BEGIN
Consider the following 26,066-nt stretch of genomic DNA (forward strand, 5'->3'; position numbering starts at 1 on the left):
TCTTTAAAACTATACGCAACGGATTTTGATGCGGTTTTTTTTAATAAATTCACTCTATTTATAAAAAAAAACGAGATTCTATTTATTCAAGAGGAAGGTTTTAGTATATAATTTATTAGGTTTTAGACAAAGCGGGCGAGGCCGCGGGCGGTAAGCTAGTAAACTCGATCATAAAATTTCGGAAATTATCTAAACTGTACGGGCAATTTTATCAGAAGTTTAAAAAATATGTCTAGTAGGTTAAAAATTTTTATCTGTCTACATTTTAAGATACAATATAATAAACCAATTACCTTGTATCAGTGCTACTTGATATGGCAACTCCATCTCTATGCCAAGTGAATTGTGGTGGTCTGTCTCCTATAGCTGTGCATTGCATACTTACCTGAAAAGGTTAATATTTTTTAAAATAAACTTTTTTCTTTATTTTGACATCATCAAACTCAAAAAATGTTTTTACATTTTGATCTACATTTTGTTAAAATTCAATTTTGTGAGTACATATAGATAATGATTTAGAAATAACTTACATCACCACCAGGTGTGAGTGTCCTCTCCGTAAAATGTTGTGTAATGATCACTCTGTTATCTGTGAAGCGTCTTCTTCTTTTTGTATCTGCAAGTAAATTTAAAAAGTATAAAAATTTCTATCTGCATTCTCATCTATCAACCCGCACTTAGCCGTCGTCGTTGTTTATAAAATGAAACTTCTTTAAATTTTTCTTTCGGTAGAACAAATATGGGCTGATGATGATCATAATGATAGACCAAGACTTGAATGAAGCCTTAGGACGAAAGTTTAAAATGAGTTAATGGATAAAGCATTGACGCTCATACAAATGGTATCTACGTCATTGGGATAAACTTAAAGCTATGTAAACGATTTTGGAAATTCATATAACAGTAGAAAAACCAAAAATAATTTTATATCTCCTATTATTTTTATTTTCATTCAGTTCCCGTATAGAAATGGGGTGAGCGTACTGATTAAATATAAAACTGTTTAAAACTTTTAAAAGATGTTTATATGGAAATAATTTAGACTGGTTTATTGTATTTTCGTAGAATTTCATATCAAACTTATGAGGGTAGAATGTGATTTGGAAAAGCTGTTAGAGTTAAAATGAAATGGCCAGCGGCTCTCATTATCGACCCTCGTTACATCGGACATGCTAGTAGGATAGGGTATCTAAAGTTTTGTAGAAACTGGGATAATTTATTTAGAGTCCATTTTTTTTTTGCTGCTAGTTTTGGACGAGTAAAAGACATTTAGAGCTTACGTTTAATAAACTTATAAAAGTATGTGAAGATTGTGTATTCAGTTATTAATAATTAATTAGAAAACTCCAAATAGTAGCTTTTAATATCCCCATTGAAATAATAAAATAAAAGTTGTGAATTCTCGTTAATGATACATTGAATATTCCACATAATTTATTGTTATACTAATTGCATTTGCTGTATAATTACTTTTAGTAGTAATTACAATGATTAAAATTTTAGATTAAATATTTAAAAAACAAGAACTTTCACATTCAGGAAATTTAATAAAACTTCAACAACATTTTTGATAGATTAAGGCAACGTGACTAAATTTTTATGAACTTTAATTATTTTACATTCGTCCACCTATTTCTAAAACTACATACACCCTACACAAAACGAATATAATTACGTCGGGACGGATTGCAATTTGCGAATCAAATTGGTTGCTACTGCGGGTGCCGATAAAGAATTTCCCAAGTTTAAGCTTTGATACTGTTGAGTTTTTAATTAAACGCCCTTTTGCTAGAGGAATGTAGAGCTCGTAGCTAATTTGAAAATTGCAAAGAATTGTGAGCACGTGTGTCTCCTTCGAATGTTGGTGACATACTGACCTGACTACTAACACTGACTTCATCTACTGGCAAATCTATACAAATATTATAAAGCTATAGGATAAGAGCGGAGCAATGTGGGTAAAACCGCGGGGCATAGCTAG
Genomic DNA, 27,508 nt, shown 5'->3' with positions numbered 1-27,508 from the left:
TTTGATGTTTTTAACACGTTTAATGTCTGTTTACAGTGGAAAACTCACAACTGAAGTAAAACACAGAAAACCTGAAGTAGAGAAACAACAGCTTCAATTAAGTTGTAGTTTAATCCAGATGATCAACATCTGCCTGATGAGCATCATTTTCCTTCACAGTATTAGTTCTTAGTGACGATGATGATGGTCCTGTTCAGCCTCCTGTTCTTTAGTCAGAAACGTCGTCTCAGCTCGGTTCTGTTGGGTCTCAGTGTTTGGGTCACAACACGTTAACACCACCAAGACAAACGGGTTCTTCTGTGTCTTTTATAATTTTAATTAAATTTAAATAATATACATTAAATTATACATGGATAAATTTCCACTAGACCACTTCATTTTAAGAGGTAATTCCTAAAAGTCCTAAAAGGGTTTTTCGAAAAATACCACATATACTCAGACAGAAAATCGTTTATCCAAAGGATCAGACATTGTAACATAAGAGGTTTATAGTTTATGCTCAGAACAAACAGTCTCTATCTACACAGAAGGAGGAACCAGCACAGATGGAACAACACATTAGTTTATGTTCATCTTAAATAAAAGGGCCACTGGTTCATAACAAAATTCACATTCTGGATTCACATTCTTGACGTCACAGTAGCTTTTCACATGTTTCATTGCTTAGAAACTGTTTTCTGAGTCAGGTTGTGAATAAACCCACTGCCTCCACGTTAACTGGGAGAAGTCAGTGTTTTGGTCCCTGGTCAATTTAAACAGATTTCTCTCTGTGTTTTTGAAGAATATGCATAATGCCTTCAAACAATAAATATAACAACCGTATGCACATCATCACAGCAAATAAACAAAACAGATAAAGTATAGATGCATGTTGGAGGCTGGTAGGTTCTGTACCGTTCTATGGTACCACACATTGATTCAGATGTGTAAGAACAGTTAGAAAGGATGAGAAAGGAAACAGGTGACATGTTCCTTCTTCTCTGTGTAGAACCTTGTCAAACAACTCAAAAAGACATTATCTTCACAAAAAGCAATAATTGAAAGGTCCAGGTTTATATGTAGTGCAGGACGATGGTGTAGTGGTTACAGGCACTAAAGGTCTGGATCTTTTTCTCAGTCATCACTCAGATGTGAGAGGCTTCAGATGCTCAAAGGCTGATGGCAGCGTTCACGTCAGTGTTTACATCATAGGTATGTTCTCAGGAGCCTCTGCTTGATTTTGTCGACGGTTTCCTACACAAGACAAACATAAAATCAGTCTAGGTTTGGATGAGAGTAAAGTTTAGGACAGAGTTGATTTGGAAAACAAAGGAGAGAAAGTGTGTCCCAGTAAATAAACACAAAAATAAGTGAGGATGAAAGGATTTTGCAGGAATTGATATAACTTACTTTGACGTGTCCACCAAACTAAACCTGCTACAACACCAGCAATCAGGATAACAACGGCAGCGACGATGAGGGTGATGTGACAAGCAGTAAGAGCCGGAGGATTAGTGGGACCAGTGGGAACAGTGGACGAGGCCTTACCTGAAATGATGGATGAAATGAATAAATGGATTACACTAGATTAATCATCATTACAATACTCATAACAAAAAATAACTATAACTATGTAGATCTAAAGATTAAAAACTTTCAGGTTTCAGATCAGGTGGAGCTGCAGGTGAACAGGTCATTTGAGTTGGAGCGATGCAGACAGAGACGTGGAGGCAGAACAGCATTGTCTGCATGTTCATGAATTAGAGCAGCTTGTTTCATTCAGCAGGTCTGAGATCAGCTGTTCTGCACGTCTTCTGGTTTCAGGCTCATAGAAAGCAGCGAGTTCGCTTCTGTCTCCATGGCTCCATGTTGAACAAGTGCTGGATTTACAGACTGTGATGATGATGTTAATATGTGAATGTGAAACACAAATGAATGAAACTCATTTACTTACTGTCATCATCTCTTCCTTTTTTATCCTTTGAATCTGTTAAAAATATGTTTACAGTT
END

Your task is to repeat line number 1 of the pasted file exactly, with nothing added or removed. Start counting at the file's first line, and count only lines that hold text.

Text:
Consider the following 26,066-nt stretch of genomic DNA (forward strand, 5'->3'; position numbering starts at 1 on the left):